As we wrote earlier this week, there’s money to be made — and saved – in online education. That dynamic is playing out in some interesting ways.
At Ohio University, one student says the pricing for digital access to learning materials is outrageous:
We are expected to pay for digital access to something that fails to improve the learning experience…. The future will only hold more cost for “updating” and “accessing” online features that can be done the same way they have at the university for hundreds of years. When everything on the Internet can be found for free in this day and age, why should a simple program like this cost this much to students?
Meanwhile at Ohio State University…
Ohio State signed up last month to offer two free courses online through Coursera. (The courses are both pharmacy courses and cannot be taken for credit–just for learning.) But the school doesn’t expect to profit off the courses anytime soon, the Ohio State Lantern reports:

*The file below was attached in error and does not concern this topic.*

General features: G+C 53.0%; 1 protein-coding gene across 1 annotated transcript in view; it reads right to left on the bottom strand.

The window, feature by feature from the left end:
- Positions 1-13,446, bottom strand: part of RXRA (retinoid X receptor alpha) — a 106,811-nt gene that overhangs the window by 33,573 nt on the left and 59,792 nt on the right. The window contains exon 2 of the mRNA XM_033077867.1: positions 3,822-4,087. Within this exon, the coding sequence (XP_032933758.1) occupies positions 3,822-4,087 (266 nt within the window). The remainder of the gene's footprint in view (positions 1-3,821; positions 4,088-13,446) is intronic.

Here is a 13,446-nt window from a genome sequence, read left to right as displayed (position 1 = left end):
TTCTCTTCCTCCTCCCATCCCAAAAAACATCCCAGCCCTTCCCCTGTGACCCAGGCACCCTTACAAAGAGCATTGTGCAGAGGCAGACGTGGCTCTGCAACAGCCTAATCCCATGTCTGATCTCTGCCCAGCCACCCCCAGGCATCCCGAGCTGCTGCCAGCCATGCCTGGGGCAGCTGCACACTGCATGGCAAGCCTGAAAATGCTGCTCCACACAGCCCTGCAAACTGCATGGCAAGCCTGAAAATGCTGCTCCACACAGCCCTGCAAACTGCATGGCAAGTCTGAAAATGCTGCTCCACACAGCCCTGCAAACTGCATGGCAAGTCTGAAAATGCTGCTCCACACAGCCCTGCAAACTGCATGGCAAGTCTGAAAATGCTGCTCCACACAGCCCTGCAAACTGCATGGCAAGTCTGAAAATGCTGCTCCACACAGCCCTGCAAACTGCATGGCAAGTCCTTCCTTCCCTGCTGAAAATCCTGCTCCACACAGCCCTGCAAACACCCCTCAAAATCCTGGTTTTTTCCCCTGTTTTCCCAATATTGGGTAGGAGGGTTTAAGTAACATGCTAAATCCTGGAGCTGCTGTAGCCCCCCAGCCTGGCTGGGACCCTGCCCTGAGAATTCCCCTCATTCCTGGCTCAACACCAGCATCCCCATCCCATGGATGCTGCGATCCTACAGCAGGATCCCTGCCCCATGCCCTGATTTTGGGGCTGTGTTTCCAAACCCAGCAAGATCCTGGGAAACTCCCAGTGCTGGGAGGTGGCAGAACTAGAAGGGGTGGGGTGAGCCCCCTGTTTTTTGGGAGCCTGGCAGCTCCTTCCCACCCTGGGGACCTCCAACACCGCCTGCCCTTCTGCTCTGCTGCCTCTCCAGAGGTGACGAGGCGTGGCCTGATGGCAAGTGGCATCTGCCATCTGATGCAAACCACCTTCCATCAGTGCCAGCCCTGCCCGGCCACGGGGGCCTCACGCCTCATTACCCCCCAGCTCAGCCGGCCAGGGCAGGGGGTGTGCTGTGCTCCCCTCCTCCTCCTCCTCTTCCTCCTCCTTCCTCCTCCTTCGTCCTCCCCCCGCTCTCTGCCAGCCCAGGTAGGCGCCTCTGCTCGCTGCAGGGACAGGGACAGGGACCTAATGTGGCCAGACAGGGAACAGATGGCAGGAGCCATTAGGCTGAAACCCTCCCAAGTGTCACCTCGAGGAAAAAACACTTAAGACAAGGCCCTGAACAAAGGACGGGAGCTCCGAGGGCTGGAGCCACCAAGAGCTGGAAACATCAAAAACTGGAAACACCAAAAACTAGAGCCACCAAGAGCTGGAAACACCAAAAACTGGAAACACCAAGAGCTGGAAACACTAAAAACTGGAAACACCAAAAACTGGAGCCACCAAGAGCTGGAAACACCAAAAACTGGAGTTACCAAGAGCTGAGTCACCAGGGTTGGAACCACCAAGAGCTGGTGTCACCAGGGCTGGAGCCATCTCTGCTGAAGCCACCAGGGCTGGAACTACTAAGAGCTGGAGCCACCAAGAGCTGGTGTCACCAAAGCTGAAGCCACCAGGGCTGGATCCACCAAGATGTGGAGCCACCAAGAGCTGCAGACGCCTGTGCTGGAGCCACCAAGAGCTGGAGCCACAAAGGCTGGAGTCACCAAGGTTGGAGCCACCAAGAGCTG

“There is no revenue stream through Coursera at this particular point,” [Vice provost for Undergraduate Studies Wayne Carlson said]. “What the terms of agreement did is it looked at possibilities for future revenue sharing, all of which would need to be negotiated at the time that any revenue stream actually did occur, which is not completely clear.”
Carlson said the university does not look at the agreement with Coursera as a way to profit, but as an opportunity to take advantage of new technology.
“We can’t look at it as a revenue stream,” Carlson said. “We know that the Coursera platform has integrated some interesting approaches to grading and assessment, and that particular technology is really interesting to all of us as we look to growing online and hybrid and distance education courses.”